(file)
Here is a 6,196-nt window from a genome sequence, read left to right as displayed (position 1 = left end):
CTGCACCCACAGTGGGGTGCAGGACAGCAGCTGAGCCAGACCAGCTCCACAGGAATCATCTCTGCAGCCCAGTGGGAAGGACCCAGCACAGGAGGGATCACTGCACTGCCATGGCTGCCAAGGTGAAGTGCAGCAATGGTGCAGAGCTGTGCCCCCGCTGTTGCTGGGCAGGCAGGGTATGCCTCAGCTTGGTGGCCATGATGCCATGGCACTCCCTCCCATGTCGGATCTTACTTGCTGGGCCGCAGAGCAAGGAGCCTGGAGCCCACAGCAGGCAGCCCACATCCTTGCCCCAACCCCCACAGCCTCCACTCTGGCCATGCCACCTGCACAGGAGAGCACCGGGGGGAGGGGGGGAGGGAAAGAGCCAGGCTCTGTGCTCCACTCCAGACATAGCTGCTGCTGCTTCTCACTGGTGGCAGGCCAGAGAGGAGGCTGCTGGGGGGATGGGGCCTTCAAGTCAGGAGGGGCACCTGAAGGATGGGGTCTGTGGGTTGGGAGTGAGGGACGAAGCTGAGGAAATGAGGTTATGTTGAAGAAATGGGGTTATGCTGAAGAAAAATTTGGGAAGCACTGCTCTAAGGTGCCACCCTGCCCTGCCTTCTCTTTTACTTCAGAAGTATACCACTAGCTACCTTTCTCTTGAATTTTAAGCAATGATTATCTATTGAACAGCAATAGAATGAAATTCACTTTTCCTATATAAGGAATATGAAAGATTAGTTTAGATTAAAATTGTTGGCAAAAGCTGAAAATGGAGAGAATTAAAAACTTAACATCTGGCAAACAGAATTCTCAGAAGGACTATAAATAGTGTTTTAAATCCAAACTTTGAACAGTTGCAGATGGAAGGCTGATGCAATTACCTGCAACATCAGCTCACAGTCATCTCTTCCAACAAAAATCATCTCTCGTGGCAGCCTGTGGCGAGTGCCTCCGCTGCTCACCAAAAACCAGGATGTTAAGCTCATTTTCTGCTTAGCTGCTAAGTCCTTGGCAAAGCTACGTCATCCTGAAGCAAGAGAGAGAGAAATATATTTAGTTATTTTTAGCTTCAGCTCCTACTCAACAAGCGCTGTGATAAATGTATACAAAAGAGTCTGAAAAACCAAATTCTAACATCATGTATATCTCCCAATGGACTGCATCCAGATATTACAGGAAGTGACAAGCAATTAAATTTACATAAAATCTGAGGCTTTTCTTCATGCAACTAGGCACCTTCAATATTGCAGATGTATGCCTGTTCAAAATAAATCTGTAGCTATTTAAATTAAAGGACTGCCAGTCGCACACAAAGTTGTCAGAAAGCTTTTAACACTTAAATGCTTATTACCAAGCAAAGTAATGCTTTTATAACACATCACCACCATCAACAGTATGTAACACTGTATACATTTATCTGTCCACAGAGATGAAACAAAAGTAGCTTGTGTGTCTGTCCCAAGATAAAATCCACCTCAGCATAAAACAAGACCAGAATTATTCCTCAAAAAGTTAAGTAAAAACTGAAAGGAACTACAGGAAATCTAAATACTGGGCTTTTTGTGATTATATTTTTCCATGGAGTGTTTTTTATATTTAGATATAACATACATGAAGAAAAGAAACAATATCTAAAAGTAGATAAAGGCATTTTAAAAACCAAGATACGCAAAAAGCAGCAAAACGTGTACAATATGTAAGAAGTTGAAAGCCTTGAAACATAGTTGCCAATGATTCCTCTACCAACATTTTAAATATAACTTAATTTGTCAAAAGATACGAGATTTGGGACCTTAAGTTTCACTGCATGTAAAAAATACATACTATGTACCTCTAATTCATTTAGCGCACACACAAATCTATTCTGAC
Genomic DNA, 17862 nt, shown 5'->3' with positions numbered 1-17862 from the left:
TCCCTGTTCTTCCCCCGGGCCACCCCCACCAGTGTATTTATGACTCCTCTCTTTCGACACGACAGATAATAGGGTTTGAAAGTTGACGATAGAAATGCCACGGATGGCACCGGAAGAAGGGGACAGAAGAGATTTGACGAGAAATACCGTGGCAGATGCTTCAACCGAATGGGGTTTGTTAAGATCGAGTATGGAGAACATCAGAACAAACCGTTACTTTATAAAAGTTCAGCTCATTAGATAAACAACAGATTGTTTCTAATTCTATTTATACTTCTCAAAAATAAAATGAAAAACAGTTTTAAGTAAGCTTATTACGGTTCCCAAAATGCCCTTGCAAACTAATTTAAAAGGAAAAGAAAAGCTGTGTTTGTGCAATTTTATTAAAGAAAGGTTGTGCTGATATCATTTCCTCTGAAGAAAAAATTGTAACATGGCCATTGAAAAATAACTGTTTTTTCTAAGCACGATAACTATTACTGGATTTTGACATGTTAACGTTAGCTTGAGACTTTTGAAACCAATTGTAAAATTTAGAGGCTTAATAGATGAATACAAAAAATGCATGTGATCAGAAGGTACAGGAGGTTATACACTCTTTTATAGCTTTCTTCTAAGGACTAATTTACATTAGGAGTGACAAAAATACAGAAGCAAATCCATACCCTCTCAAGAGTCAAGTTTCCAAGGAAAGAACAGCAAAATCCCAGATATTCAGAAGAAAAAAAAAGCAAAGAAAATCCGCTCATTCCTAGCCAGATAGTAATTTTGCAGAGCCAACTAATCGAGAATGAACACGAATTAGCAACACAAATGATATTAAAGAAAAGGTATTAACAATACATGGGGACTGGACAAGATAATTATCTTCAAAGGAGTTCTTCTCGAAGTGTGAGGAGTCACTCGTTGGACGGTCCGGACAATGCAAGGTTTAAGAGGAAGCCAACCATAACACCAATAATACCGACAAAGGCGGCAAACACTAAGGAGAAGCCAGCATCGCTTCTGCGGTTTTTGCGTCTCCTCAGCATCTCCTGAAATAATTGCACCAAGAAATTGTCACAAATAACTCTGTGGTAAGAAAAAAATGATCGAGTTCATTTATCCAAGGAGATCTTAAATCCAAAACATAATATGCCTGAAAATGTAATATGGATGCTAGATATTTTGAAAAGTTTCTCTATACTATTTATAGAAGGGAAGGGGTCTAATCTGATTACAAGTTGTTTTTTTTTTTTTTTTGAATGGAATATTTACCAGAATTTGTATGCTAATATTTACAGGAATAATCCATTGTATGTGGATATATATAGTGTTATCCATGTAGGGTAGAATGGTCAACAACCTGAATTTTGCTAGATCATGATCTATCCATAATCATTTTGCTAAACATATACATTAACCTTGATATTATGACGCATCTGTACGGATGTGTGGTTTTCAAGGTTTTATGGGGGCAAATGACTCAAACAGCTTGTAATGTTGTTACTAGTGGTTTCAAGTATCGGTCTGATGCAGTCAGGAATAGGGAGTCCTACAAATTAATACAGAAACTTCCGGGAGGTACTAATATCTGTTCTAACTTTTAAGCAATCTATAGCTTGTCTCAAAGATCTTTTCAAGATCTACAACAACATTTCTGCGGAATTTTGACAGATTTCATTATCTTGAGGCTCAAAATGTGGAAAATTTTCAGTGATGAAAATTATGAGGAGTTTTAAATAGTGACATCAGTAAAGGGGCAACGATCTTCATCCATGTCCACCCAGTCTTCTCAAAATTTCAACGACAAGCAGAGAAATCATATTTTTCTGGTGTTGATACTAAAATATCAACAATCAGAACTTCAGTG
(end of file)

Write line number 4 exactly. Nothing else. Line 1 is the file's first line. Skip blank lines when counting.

TCCCTGTTCTTCCCCCGGGCCACCCCCACCAGTGTATTTATGACTCCTCTCTTTCGACACGACAGATAATAGGGTTTGAAAGTTGACGATAGAAATGCCACGGATGGCACCGGAAGAAGGGGACAGAAGAGATTTGACGAGAAATACCGTGGCAGATGCTTCAACCGAATGGGGTTTGTTAAGATCGAGTATGGAGAACATCAGAACAAACCGTTACTTTATAAAAGTTCAGCTCATTAGATAAACAACAGATTGTTTCTAATTCTATTTATACTTCTCAAAAATAAAATGAAAAACAGTTTTAAGTAAGCTTATTACGGTTCCCAAAATGCCCTTGCAAACTAATTTAAAAGGAAAAGAAAAGCTGTGTTTGTGCAATTTTATTAAAGAAAGGTTGTGCTGATATCATTTCCTCTGAAGAAAAAATTGTAACATGGCCATTGAAAAATAACTGTTTTTTCTAAGCACGATAACTATTACTGGATTTTGACATGTTAACGTTAGCTTGAGACTTTTGAAACCAATTGTAAAATTTAGAGGCTTAATAGATGAATACAAAAAATGCATGTGATCAGAAGGTACAGGAGGTTATACACTCTTTTATAGCTTTCTTCTAAGGACTAATTTACATTAGGAGTGACAAAAATACAGAAGCAAATCCATACCCTCTCAAGAGTCAAGTTTCCAAGGAAAGAACAGCAAAATCCCAGATATTCAGAAGAAAAAAAAAGCAAAGAAAATCCGCTCATTCCTAGCCAGATAGTAATTTTGCAGAGCCAACTAATCGAGAATGAACACGAATTAGCAACACAAATGATATTAAAGAAAAGGTATTAACAATACATGGGGACTGGACAAGATAATTATCTTCAAAGGAGTTCTTCTCGAAGTGTGAGGAGTCACTCGTTGGACGGTCCGGACAATGCAAGGTTTAAGAGGAAGCCAACCATAACACCAATAATACCGACAAAGGCGGCAAACACTAAGGAGAAGCCAGCATCGCTTCTGCGGTTTTTGCGTCTCCTCAGCATCTCCTGAAATAATTGCACCAAGAAATTGTCACAAATAACTCTGTGGTAAGAAAAAAATGATCGAGTTCATTTATCCAAGGAGATCTTAAATCCAAAACATAATATGCCTGAAAATGTAATATGGATGCTAGATATTTTGAAAAGTTTCTCTATACTATTTATAGAAGGGAAGGGGTCTAATCTGATTACAAGTTGTTTTTTTTTTTTTTTTGAATGGAATATTTACCAGAATTTGTATGCTAATATTTACAGGAATAATCCATTGTATGTGGATATATATAGTGTTATCCATGTAGGGTAGAATGGTCAACAACCTGAATTTTGCTAGATCATGATCTATCCATAATCATTTTGCTAAACATATACATTAACCTTGATATTATGACGCATCTGTACGGATGTGTGGTTTTCAAGGTTTTATGGGGGCAAATGACTCAAACAGCTTGTAATGTTGTTACTAGTGGTTTCAAGTATCGGTCTGATGCAGTCAGGAATAGGGAGTCCTACAAATTAATACAGAAACTTCCGGGAGGTACTAATATCTGTTCTAACTTTTAAGCAATCTATAGCTTGTCTCAAAGATCTTTTCAAGATCTACAACAACATTTCTGCGGAATTTTGACAGATTTCATTATCTTGAGGCTCAAAATGTGGAAAATTTTCAGTGATGAAAATTATGAGGAGTTTTAAATAGTGACATCAGTAAAGGGGCAACGATCTTCATCCATGTCCACCCAGTCTTCTCAAAATTTCAACGACAAGCAGAGAAATCATATTTTTCTGGTGTTGATACTAAAATATCAACAATCAGAACTTCAGTG